Free Newsletters - Space - Defense - Environment - Energy - Solar - Nuclear
by Staff Writers
Washington DC (SPX) Mar 25, 2014
From smart phones to smart cars, both public and private entities must consider the needs of older adults in order to help them optimize the use of new technologies, according to the latest issue of Public Policy and Aging Report (PP and AR), titled "Aging and Technology: The Promise and the Paradox." A total of eight articles all from authors affiliated with the Massachusetts Institute of Technology AgeLab are featured.
"Remarkable technological advances are all around us, and leaders in the business and scientific communities are keenly aware of 'the aging of America' and the potential for their efforts in this domain to do well while also doing good," states PP and AR Editor Robert B. Hudson, PhD.
Author Joseph Coughlin, PhD, speaks to both the promise and prevailing shortcomings of linking high-tech devices to the needs and interests of older Americans. As his and other articles demonstrate, there are fascinating innovations coming out of labs around the world, but there is still a shortage of consumer-ready solutions. Coughlin calls for the training of a new generation of specialists knowledgeable about both tech and aging.
"Business, government, and nonprofits must collaborate to stimulate and speed the development of a next-generation technology-enabled aging services workforce," Coughlin writes.
Chaiwoo Lee, MS, discusses some of the challenges facing both designers of smart technology and older adults as actual or potential users of that technology. She indicates that a mix of technological, individual, and social factors is at work.
Thus, potential usefulness of a device is not enough to ensure success - evidenced by the slow adaptation of the personal emergency alarm, despite the presumed assurance it would provide elders and family alike, as well as endless late-night advertising. Lee enumerates a series of factors challenging adoption, such as usability, affordability, accessibility, confidence, independence, compatibility, reliability, and trust.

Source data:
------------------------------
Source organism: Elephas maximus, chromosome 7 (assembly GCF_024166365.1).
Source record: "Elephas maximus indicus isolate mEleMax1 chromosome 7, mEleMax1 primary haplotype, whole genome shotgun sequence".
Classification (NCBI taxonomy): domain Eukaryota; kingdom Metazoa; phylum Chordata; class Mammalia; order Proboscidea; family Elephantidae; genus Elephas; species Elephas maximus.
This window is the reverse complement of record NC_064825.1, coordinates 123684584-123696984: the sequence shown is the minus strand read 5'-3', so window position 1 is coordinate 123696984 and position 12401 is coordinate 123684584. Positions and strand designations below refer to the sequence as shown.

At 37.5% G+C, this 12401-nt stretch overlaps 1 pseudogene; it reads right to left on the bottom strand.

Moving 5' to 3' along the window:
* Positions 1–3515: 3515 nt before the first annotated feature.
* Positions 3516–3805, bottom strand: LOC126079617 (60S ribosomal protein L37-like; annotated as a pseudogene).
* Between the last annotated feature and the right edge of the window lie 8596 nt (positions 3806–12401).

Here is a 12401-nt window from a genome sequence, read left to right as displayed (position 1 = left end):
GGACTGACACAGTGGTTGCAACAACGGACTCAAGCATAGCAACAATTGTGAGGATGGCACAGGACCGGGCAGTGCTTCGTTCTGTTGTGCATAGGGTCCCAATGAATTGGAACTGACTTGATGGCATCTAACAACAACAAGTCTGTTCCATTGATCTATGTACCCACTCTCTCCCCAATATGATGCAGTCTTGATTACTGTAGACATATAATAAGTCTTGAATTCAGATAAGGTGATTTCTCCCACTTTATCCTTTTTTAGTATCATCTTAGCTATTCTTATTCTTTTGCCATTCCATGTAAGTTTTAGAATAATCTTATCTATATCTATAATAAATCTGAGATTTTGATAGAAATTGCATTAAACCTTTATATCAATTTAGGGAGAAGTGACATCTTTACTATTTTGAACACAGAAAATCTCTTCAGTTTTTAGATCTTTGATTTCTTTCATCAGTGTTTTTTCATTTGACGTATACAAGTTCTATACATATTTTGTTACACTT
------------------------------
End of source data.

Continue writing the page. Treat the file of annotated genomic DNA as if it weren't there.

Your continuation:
Using technology safely is the focus of the discussion by Bryan Reimer, PhD, which addresses the growing sophistication of driver-assisted technologies moving in the direction of highly automated vehicles. He writes that it is critical to recognize that increased automation in cars requires more, not less driver education.
"Although automated vehicle technologies will ultimately save lives, there may be unavoidable issues, and even loss of live, on the way to full automation," Reimer states. "It is essential to begin framing the issue of automation as a long-term investment in a safer, more convenient future that will revolutionize, in particular, the experience of old age."
Gerontological Society of America
All about the robots on Earth and beyond!
|The content herein, unless otherwise known to be public domain, are Copyright 1995-2014 - Space Media Network. All websites are published in Australia and are solely subject to Australian law and governed by Fair Use principals for news reporting and research purposes. AFP, UPI and IANS news wire stories are copyright Agence France-Presse, United Press International and Indo-Asia News Service. ESA news reports are copyright European Space Agency. All NASA sourced material is public domain. Additional copyrights may apply in whole or part to other bona fide parties. Advertising does not imply endorsement, agreement or approval of any opinions, statements or information provided by Space Media Network on any Web page published or hosted by Space Media Network. Privacy Statement All images and articles appearing on Space Media Network have been edited or digitally altered in some way. Any requests to remove copyright material will be acted upon in a timely and appropriate manner. Any attempt to extort money from Space Media Network will be ignored and reported to Australian Law Enforcement Agencies as a potential case of financial fraud involving the use of a telephonic carriage device or postal service.|